South Asian Art
Following independence from British Rule in 1947, artists in India aimed to uncover a visual language that was uniquely Indian in inspiration to convey their experiences, struggles, ambitions and dreams. Bridging myth with social and political history, the new Chester and Davida Herwitz Gallery tells the story of nation-building and self-discovery through works by India's most celebrated artistic geniuses of the 20th century.
The new Prashant H. Fadia Foundation and Deshpande Foundation Gallery features a selection of objects from PEM's extensive collection of historical material from India. Focused primarily on the 19th century, the gallery considers India's long and complex history of foreign occupation, and its troubling impact on the representation of Indian people in art. Featuring some of the earliest objects to come to PEM, including unfired clay sculpture, mica paintings and kalighat paintings, the gallery considers and questions the timeless tropes of India that persist even today.
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The following donors have generously supported the South Asian Art Galleries: Carla and David Herwitz, the family of Lisina Hoch, Smita and Mahesh Patel, Brian and Sunita Pereira, and Jurrien Timmer.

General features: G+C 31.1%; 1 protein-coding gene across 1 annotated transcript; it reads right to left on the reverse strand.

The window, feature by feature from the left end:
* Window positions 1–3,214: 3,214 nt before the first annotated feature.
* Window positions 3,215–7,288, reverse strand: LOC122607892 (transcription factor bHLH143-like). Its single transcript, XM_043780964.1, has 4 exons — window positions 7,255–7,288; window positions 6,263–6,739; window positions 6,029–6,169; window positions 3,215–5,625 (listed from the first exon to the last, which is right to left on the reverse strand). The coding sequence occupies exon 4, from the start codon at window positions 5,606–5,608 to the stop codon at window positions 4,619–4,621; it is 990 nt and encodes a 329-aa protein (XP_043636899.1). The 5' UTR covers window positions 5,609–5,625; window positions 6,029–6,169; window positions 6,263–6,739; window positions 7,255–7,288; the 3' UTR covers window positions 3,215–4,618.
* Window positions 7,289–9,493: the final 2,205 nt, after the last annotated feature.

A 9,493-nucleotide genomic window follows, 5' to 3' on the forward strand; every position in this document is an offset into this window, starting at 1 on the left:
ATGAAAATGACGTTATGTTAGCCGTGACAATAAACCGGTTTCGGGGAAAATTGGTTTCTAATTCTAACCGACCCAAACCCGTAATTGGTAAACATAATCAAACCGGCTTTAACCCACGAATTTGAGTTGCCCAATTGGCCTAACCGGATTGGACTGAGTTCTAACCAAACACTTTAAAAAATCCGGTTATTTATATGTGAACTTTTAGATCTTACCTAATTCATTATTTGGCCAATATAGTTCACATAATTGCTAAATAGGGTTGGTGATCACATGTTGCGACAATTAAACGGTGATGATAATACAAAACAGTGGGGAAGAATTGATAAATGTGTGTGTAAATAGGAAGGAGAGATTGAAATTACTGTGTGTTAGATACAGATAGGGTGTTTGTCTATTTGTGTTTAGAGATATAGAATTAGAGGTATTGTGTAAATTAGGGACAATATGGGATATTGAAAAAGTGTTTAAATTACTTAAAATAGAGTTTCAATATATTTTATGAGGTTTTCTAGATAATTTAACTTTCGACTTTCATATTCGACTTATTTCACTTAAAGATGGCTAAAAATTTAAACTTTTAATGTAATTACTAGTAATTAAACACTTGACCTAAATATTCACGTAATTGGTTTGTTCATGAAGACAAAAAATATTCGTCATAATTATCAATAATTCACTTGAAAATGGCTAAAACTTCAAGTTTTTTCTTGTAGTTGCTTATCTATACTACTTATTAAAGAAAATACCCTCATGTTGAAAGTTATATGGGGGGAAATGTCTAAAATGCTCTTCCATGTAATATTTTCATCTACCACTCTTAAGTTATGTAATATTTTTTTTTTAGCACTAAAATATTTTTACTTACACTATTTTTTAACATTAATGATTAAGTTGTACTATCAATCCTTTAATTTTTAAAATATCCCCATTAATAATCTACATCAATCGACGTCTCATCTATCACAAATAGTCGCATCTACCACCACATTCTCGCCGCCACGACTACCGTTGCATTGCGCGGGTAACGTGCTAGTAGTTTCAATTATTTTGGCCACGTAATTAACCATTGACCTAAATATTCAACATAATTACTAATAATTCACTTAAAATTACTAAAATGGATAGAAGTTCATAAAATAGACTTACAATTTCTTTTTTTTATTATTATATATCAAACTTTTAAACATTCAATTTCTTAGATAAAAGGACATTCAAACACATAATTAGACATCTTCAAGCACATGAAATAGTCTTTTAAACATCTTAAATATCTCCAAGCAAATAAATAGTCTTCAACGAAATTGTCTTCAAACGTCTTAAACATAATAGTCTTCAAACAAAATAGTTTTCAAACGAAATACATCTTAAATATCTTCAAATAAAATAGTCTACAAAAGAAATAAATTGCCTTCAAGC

TOP IMAGE: Tyeb Mehta, Untitled (from Diagonal Lines Series), 1973. Acrylic on canvas. Gift of the Chester and Davida Herwitz Collection, 2001. Photo by Walter Silver/PEM.
The Mahabharata is the longest epic in human history, known across India by people of all ages, regions, and faiths. A condensed adaptation of the story helps introduce some of the characters and critical moments represented in paintings in PEM's South Asian Art gallery:
For thousands of years, shifting empires and kingdoms have claimed territories and dictated changing borders within the Indian subcontinent. This map concisely illustrates the movement of India's boundaries from the Mughal empire to the present moment.